Having fewer students to supervise this semester than I’d expected, I found myself sitting in my office wondering what to do. Since I’ve committed to working a certain number of hours each week for my academic employer, I picked up an academic project I’d been toying with for a while but not made much progress on. But had I not been in the office—or at least at home during a period reserved for doing academic work—I suspect I would have gone for a walk or done some non-academic busywork, leaving the project to be toyed with some more rather than making any progress on it.
I’ve had similar experiences on weekends, stuck at home due to the weather or the pandemic, wondering how I’d fill them. But with some time to think and to review my list of projects to be done, I can almost always find something worth doing that might not otherwise have been done.
Of course sitting in an office with nothing to do is likely to have diminishing returns, and one of the purposes of this blog is to not sit in an office simply for the sake of putting in the standard number of hours each week. And while having time to think can be excellent for dreaming up new ideas, or returning attention to old ones, eventually I have to get on with executing the ideas if I want anything to come of them. So how much time ought I to spend being bored before giving up and doing something else?
Given that I work a certain number of hours a week for my university, the obvious answer is that I should spend that number of hours; but even here I have some flexibility to say that if I’m not doing anything useful this week, I might as well take the time off and do a few more hours in a week in which I’ve got more to do. At home, however, I don’t have any such guidance; and people working in less flexible workplaces might be told they ought to be working rather than letting their minds wander.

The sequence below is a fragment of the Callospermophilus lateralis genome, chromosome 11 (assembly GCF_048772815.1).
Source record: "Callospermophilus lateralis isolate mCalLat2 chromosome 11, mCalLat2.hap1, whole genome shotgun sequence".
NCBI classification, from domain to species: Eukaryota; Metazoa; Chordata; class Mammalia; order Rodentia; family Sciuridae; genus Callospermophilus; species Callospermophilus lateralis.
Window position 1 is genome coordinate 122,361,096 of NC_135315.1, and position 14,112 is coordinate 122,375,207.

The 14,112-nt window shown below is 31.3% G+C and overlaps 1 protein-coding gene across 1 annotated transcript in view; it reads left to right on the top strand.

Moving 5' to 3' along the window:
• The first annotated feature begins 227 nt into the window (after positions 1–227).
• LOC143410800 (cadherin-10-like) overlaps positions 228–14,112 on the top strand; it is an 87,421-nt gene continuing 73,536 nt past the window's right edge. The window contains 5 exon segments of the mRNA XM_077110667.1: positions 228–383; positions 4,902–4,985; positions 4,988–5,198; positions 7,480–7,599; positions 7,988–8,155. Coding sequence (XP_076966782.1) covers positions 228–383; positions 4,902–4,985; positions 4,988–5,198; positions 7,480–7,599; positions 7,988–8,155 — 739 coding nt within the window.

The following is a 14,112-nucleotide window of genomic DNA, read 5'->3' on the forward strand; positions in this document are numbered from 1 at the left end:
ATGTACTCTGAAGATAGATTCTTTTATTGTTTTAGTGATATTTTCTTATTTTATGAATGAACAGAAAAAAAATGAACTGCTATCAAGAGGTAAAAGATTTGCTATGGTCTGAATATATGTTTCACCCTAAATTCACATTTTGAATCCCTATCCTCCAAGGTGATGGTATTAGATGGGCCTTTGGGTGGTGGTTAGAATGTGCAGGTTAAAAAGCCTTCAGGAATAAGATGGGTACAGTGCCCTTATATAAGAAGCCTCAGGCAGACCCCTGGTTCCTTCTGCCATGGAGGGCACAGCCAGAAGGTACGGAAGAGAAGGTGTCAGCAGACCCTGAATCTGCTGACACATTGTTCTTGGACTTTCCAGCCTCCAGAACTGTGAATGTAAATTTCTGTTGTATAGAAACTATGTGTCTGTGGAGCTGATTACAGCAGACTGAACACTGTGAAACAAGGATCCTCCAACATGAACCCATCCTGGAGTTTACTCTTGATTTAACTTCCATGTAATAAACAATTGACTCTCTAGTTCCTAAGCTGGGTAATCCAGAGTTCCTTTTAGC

A recent ABC article on career changes addresses the problem of how much time to spend on one’s current job versus how much to time spend exploring new options. The informal suggestion is about 80% on the first and 20% on the second. Maybe my situation isn’t too far off this, doing 3-4 days paid work each week and leaving a day or so do some private research or writing that might eventually become my next project.
I don’t know of many employers, though, who build in 20% (or even 10% or 5%) of the work week for experimentation—one memorable complaint I heard came from a philosopher frustrated that his university didn’t recognise sitting in his office and thinking as “work”. Of course no employer is likely to build in 20% for employees to explore career changes; but at least in work like mine, some time to explore new projects is valuable.
Whatever the proper amount of time might be, I’d like to think that setting aside some time like this helps break out of a pattern of thinking in which one must always be producing something. Churning through marking, or student enquiries, or household chores has its uses and feels productive; but if that’s all I did I’d never have the opportunity to contemplate what might be better.